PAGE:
These words, written by Anna Julia Hayward Cooper (1858-1964), who lived in LeDroit Park for 40 years, are found inscribed in the pages of every U.S. passport along with quotations by eleven other famous American authors. Cooper, the only woman of the select group, was a prolific writer and a civil and women’s rights activist who saw academic education as essential to achieving equality for African American women and men.
Born into slavery, Cooper first came to Washington in 1887 to teach at the acclaimed Preparatory School for Colored Youth (now Dunbar High School). As the school’s principal from 1902 to 1906, Cooper defied her white supervisor’s demand that her students be trained for vocational, rather than academic pursuits. Instead, she sent several students to the Ivy Leagues, and during her tenure at the school, Harvard accredited it.
It was also during this period that Cooper helped found the Colored Women’s League of Washington, a precursor to the National Association of Colored Women, and the Colored Women’s YWCA (now the Phyllis Wheatley YWCA). Both organizations advocated for black education and access to employment during a period when white supremacy and racial segregation were intensifying in the wake of the Supreme Court’s 1896 Plessy v. Ferguson decision which declared “separate but equal” as the law of the land.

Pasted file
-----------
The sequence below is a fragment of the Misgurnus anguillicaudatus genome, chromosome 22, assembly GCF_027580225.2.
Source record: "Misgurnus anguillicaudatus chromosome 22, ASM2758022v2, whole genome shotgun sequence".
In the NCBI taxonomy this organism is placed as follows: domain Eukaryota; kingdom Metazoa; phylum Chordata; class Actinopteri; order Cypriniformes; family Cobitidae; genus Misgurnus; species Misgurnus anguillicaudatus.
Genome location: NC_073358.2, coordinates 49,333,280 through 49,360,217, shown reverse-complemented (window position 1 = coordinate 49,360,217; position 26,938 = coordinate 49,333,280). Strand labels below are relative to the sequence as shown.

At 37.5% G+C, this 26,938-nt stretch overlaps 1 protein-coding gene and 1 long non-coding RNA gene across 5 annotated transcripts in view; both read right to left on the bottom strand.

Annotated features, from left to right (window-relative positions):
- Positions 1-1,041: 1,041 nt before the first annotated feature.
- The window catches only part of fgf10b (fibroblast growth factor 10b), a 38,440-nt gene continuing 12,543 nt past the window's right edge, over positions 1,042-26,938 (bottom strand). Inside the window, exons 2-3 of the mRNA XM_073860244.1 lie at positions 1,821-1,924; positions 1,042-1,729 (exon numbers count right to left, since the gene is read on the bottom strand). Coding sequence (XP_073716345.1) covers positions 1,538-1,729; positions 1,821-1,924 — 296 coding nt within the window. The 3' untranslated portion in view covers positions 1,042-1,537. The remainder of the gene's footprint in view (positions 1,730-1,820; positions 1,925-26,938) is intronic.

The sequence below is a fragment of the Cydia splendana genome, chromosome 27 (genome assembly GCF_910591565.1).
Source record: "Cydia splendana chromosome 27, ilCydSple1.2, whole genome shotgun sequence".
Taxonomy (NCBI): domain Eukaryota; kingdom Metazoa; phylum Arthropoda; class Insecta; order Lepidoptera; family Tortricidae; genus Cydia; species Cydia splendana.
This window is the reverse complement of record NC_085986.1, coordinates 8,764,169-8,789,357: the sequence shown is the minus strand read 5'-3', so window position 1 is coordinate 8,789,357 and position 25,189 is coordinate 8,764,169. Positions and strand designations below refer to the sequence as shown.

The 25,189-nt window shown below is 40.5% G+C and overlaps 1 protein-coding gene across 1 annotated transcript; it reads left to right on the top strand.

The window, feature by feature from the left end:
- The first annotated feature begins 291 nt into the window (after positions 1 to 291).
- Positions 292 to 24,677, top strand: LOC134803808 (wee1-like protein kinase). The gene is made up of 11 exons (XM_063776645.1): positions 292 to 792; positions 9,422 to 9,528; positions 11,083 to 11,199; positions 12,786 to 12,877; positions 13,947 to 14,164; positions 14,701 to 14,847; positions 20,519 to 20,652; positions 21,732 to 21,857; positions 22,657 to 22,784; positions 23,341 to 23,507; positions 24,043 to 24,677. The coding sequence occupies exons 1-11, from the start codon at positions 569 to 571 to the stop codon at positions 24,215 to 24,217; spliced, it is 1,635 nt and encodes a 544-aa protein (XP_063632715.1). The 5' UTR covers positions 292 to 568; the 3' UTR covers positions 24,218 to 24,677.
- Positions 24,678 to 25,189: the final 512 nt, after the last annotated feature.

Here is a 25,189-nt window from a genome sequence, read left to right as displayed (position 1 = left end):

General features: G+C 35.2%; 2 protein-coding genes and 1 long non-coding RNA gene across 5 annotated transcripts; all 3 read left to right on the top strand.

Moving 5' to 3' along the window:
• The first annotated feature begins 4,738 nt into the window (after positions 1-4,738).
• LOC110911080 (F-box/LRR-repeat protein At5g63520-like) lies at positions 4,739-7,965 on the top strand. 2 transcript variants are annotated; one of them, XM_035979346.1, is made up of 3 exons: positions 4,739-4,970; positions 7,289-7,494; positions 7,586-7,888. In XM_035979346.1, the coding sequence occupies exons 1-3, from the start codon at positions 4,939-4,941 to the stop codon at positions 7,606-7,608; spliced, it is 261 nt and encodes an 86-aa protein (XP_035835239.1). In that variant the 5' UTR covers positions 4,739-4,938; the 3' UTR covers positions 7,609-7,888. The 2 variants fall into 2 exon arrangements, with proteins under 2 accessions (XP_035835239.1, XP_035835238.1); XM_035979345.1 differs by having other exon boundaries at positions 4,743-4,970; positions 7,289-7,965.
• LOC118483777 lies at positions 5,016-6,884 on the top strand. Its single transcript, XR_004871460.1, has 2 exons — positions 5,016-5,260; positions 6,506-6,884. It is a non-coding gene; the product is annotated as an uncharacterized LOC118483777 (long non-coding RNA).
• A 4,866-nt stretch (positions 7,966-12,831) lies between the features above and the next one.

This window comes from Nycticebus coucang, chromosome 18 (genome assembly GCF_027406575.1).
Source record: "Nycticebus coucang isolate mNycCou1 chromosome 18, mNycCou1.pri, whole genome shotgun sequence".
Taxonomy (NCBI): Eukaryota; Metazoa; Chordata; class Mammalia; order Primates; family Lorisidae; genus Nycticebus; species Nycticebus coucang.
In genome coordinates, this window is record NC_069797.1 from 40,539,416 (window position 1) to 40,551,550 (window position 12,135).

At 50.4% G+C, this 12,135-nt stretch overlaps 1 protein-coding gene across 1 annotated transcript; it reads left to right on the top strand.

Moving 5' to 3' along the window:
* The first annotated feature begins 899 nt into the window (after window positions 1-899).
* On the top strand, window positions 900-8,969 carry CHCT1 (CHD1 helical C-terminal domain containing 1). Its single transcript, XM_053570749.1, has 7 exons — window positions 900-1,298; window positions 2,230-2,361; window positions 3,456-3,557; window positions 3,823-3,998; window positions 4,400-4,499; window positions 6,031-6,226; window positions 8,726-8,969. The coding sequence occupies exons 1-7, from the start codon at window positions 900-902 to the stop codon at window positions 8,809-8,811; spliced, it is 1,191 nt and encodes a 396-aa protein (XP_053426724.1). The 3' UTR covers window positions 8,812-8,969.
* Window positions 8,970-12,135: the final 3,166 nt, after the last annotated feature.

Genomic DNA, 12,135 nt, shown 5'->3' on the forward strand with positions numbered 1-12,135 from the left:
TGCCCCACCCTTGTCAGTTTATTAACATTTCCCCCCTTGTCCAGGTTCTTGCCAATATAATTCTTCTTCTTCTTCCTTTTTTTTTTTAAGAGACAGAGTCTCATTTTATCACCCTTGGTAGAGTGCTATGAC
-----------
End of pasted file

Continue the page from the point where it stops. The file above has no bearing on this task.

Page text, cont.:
At age 57, Cooper adopted her brother’s five children, motivating her purchase of this gracious Queen Anne house at 201 T Street NW in 1916. She later completed her doctoral studies at the Sorbonne. Cooper was also instrumental in sustaining Frelinghuysen University, a night school for poor and working-class adults founded in 1906 and originally located in a private home on Vermont Avenue NW. Around 1930, Cooper became the second president of the university, which she operated out of her home here after the school lost its lease on a building downtown.
Cooper is perhaps most remembered for her 1892 publication, A Voice from the South, a collection of her speeches and essays promoting black women’s equality. “Her belief that the status of black women is the only true measure of collective racial progress” wrote literary scholar Mary Helen Washington, was central to her work. Anna J. Cooper lived to the age of 105, a more than full life, dedicated to fighting for the rights of African Americans and women.